The Respondent does not deny the allegation that the Domain Name is identical to the Complainant’s INVESTONE trademark. The Respondent however positively states that he had no chance to “see/hear/know” of the Complainant’s business prior to registration of the Domain Name. The Respondent contends that the trademark INVESTONE is simply the combination of two generic terms “invest” and “one”, citing various other websites and unrelated businesses who use “investone” and other descriptive names followed by the word “one” including “www.mortgageone.com”, “www.financialone.com”, “www.computerone.com” and “www.gameone.com”.

With respect to bad faith, the Respondent contends he was not aware of the Complainant, that the auctioning of domain names is not always indicative of bad faith; that the Complainant willingly participated in the auction of the Domain Name; and that the Respondent’s registered domain names (although numerous) were chosen in a manner so as to avoid the infringement of anyone’s trademark rights.

The Respondent admits that during the process of parking the website at “www.domainspa.com” there were links to investment websites other than those of the Complainant.

The Respondent also contends that the Complainant is attempting to reverse hijack its domain name.


6. Discussion and Findings

The Policy is addressed to resolving disputes concerning allegations of abusive domain name registration. The subject matter scope of the administrative proceedings by which such disputes may be resolved is carefully circumscribed, reflecting a cautious approach to a form of dispute resolution that was designed to address a rapidly evolving technological environment. (Educational Testing Service v. TOEFL, WIPO Case No. D2000-0044). This case raises the issue of whether the act of speculating in domain names, in these particular circumstances, is an abusive practice which can be remedied under the Policy.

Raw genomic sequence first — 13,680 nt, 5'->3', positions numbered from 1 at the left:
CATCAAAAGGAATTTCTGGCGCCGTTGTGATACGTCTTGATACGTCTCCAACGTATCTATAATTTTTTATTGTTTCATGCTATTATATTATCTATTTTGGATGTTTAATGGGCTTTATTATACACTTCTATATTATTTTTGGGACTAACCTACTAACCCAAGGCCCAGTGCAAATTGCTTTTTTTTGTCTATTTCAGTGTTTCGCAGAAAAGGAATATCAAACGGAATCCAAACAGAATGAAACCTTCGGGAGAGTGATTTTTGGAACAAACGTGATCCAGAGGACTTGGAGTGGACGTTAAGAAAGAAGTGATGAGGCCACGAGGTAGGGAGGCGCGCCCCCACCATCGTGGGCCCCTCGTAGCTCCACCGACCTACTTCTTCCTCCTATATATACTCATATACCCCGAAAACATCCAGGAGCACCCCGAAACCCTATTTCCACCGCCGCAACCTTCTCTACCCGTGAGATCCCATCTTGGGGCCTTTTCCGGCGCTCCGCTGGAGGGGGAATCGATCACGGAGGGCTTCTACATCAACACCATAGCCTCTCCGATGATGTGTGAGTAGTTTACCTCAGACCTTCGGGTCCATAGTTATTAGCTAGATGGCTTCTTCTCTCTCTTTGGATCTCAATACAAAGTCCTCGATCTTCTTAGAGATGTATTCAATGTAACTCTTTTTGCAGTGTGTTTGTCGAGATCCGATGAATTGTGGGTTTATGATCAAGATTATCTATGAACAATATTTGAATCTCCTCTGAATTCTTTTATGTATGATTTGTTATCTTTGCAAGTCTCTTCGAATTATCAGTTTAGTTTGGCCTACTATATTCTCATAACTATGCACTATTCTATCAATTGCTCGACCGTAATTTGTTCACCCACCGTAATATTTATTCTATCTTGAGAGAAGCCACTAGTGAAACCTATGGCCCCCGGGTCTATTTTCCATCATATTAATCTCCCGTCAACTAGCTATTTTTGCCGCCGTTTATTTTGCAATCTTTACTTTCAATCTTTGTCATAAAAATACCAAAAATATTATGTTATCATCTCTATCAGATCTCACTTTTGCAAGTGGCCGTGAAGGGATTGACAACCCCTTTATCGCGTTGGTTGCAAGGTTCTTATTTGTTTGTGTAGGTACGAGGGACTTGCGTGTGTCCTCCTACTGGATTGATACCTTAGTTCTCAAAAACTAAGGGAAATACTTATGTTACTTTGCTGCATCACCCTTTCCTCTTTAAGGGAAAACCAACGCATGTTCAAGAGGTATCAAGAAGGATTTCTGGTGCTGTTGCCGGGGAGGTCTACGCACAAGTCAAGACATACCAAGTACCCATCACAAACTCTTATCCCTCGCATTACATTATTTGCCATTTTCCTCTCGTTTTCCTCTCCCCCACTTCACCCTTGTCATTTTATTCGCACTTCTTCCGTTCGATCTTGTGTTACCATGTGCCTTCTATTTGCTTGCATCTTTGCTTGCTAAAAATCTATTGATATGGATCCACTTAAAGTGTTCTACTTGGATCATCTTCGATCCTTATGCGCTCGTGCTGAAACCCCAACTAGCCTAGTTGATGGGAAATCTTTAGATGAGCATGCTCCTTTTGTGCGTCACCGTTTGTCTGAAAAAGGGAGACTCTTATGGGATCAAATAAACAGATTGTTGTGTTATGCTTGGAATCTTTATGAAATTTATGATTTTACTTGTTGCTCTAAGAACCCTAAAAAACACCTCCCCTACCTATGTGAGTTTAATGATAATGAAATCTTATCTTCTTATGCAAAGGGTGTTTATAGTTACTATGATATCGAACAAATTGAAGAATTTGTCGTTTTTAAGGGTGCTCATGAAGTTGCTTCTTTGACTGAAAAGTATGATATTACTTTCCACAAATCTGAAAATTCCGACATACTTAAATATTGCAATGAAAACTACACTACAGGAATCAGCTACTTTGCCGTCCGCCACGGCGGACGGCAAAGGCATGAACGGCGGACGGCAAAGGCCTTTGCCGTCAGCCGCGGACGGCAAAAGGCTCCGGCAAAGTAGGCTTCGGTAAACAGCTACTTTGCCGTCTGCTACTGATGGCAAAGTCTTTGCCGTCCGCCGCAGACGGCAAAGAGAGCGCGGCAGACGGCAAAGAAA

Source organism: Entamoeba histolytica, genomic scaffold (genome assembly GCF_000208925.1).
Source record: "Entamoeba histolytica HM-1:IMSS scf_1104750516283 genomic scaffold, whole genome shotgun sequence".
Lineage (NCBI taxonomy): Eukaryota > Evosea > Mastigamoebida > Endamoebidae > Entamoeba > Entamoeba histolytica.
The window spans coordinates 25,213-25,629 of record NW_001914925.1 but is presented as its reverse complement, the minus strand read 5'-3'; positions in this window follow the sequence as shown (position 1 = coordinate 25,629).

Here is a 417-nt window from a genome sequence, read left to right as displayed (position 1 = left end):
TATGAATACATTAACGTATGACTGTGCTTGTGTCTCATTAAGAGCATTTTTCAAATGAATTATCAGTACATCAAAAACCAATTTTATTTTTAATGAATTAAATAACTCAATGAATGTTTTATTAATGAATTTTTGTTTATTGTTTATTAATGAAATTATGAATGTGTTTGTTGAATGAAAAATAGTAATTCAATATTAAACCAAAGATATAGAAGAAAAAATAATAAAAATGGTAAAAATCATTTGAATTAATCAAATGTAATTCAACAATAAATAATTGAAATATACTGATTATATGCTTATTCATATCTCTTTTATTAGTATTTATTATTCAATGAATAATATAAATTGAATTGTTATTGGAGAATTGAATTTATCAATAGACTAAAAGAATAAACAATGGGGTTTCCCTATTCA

There are three essential conditions which must be established in order for a Complaint to succeed, under paragraph 4(a) of the Policy:

(i) your domain name is identical or confusingly similar to a trademark or service mark in which Complainants have rights; and

(ii) you have no rights or legitimate interests in respect of the domain name; and

(iii) your domain name has been registered and is being used in bad faith.

(A) Identical or Confusingly Similar

Through its trade-mark registration, the Complainant has met the burden of showing that it has rights in the INVESTONE trademark. The Respondent admits that the Domain Name is identical with the Complainant’s INVESTONE trademark. Thus, the complainant has satisfied the first of the three elements necessary to sustain a complaint.

(B) No Rights or Legitimate Interest